Once you implement your sales cadence, start tracking. Some of the things you might want to look at include: 

  • How many times do you reach out to a lead before getting a response? 
  • How many touches does it take before a prospect agrees to a sales call, a demo, or before you close the deal?
  • How many leads open, click, or reply to each of your emails?
  • How many sales are made through this sales cadence?

There may be other metrics that are important to your business, but the important thing is to be intentional about tracking these numbers or to use a CRM that can help you keep track.

Then, after a set amount of time or when it becomes obvious what’s working and what’s not, you can refine your sales cadence to better suit your customers. Instead of relying on customer feedback or guessing, you’ll have the numbers to back up your instincts.


How to adapt your sales cadence to customer needs

While consistency is ideal when it comes to your sales cadence, sometimes, it makes sense to adapt to customer needs. After all, you might cater to different kinds of customers, and some leads are always going to come in warmer than others. 

By adapting your sales cadence based on customer needs, you can create the best result for everyone and move at a speed that works for you. The key? Make note of any shifts to your usual sales cadence in your CRM. 

Editing the timing while keeping the content of your sales cadence the same will make tracking your process easier, but if a particular customer is email averse, you may not have that option. That’s why tracking is crucial if you’re going to edit your sales cadence, so you can easily see what information a customer may be missing.

Ready to adapt your usual sales cadence? Here are some things to keep in mind first.

Understand your market position

When it comes to creating and then adapting your sales cadence, it’s crucial to have an understanding of your product and how it fits within the larger market.

Some of the questions that will help you adapt your sales cadence include:

  • Is your product complex or straightforward? Do leads usually know what they’re looking for or is more education necessary to explain your solution?
  • How does your pricing fit among your competitors? If you are a budget option, how do your features compare? If you are a premium option, do your features, support, or setup justify the added expense? 
  • Do customers in your space generally make decisions independently or with the help of a team? Who is generally the key decision maker on purchases?
  • For subscriptions, what is a normal contract length? When in this period do customers usually shop around? Is there a purchasing schedule to be aware of (fiscal year, school year, holidays, etc.)?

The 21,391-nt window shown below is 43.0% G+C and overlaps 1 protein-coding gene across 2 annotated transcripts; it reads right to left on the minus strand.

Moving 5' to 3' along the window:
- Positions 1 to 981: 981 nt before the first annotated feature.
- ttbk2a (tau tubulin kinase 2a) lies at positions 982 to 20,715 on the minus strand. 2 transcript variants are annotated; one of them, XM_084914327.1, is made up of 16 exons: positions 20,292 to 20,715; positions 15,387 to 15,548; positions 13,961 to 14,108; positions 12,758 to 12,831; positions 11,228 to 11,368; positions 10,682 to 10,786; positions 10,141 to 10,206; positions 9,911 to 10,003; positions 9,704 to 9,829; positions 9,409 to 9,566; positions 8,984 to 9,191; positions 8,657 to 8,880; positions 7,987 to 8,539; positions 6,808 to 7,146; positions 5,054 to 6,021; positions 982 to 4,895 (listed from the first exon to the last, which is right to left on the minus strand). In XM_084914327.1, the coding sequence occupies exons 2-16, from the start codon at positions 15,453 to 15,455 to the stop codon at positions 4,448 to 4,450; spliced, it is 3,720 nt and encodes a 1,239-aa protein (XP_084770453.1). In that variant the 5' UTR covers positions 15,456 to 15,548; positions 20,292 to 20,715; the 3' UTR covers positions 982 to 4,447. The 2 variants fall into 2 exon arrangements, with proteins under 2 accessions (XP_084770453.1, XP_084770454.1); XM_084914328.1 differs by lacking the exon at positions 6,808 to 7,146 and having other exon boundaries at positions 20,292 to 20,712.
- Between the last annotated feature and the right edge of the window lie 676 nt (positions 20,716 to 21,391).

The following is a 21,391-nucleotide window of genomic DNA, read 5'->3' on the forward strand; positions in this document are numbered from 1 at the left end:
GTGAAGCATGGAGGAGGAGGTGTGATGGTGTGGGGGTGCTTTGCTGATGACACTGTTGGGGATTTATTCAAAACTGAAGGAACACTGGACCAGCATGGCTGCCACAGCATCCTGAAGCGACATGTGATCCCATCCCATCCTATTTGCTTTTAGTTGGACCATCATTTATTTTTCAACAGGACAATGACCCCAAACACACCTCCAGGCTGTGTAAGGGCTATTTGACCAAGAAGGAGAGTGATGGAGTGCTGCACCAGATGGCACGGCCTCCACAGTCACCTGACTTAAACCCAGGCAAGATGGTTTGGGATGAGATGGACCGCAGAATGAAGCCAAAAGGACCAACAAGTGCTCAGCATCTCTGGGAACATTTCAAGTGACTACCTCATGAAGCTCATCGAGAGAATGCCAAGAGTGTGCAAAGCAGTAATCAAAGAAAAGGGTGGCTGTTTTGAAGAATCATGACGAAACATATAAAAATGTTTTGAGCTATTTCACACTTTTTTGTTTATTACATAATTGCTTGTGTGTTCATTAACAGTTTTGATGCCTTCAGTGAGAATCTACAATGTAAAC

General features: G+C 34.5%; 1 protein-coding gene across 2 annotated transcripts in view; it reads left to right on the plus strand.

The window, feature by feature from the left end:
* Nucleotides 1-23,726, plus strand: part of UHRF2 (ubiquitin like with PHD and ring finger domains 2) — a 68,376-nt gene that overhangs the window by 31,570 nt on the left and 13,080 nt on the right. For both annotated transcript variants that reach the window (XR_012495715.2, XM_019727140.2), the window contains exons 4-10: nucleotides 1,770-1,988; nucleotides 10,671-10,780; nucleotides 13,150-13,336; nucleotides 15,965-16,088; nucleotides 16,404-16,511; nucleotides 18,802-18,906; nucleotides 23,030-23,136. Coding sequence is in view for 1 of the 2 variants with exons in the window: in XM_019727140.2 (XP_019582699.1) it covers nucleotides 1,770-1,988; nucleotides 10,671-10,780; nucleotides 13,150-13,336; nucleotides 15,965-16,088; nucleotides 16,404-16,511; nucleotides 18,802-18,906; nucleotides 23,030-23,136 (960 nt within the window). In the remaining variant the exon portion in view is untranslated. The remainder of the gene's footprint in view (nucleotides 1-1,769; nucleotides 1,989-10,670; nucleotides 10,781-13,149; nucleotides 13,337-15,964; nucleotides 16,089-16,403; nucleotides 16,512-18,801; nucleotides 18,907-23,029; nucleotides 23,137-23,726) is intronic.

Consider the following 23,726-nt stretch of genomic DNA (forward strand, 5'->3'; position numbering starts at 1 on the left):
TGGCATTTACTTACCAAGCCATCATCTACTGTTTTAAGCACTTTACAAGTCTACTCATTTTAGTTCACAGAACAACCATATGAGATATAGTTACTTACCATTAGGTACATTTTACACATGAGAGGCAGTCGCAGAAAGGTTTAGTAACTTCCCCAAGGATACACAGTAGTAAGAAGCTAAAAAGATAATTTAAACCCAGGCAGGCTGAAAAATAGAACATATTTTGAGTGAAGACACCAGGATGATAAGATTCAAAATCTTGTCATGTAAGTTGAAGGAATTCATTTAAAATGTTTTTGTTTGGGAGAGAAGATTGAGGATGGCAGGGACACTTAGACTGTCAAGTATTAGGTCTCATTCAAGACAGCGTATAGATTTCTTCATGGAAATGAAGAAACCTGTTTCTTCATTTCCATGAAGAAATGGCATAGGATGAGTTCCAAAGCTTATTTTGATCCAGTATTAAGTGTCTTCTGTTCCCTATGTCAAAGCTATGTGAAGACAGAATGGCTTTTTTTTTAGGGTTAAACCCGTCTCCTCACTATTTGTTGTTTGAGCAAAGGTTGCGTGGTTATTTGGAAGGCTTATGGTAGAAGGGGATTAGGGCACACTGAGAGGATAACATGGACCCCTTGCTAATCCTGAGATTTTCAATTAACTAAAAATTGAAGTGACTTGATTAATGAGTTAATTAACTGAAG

Not only will understanding your product and market position help you to tailor your sales cadence as a whole, but it will also help you adapt it when necessary for certain leads. 

It will be immediately obvious if a lead falls outside of the situation that would work for your normal sales cadence, and you can adapt accordingly.

Listen to your customer

In addition to understanding your market and product, you also need to have an understanding of your customer. You can do this both on a general level through personas and individually on a case-by-case basis.

We’ve already discussed the importance of focusing on the lead, but that focus on them can also give you clues on the right sales cadence that’s going to result in a sale. 

Buyer personas are a great way to get in your customers’ heads and understand what they may be looking for during the sales process.

Using your existing customers as a template, create at least one buyer persona to understand the factors that may stretch or shorten your usual sales cadence. Do they need to consult with someone else before making a purchase? Is this a rush situation because their existing solution failed?

Creating personas may also allow you to create a few different options for sales cadences or a couple different email templates so you send the right content to the right lead.

Knowing your customer doesn’t have to just be in the general sense, though. When you make contact with a lead, you can also listen for key differentiators that might determine your sales cadence with them specifically. 

If, for instance, they’re looking for a quick solution, you may need to shorten your usual timeline. If they’re waiting out an existing contract, you may need to find more content to extend your usual cadence.

They may also give information about the kind of content they want or need in order to make a decision, so it’s critical to listen closely and adapt accordingly.

Be clear about next steps

At every touchpoint, get clear on what the next steps for the sales conversation will be. Will you schedule a call to go over budget? Will you get other decision makers involved?